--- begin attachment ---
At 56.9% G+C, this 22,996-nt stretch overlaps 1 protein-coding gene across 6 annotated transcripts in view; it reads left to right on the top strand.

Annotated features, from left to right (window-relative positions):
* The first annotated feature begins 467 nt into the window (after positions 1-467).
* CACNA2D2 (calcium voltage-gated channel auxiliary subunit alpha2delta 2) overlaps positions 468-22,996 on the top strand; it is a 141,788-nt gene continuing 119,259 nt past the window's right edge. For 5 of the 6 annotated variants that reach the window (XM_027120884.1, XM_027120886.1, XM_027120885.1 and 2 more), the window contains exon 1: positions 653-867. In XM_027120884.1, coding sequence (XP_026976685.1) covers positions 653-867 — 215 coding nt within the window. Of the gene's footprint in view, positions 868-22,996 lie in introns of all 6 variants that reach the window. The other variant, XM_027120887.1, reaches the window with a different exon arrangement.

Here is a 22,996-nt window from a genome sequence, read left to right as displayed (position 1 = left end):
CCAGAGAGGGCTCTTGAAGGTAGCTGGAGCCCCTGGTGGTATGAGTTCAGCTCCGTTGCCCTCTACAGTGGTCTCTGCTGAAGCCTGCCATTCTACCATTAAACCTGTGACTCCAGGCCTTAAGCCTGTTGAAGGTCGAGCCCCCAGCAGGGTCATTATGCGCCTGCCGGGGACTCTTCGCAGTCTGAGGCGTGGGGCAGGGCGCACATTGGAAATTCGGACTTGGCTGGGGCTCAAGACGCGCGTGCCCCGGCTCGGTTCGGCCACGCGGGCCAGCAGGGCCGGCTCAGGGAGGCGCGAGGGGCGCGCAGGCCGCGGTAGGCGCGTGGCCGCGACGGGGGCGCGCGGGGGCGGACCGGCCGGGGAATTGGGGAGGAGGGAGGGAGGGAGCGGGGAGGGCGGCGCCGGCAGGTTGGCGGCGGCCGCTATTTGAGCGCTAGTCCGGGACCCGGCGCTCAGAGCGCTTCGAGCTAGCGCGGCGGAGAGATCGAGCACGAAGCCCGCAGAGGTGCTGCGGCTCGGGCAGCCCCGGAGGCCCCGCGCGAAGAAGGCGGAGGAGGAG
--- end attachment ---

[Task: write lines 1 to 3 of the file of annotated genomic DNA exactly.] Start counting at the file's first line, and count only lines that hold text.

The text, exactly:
At 56.9% G+C, this 22,996-nt stretch overlaps 1 protein-coding gene across 6 annotated transcripts in view; it reads left to right on the top strand.

Annotated features, from left to right (window-relative positions):
* The first annotated feature begins 467 nt into the window (after positions 1-467).